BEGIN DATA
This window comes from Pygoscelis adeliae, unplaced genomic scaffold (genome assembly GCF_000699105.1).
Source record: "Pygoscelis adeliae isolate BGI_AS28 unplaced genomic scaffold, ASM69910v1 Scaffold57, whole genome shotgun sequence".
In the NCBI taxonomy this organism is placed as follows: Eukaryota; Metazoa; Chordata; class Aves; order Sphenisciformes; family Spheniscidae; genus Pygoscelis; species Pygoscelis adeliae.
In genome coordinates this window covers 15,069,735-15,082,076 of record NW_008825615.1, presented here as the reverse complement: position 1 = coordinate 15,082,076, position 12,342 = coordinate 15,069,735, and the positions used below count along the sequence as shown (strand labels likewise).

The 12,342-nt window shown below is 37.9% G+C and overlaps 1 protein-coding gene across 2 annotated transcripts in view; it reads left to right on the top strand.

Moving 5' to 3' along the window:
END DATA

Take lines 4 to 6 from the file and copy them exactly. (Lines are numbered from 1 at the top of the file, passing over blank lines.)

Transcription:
In genome coordinates this window covers 15,069,735-15,082,076 of record NW_008825615.1, presented here as the reverse complement: position 1 = coordinate 15,082,076, position 12,342 = coordinate 15,069,735, and the positions used below count along the sequence as shown (strand labels likewise).

The 12,342-nt window shown below is 37.9% G+C and overlaps 1 protein-coding gene across 2 annotated transcripts in view; it reads left to right on the top strand.

Moving 5' to 3' along the window: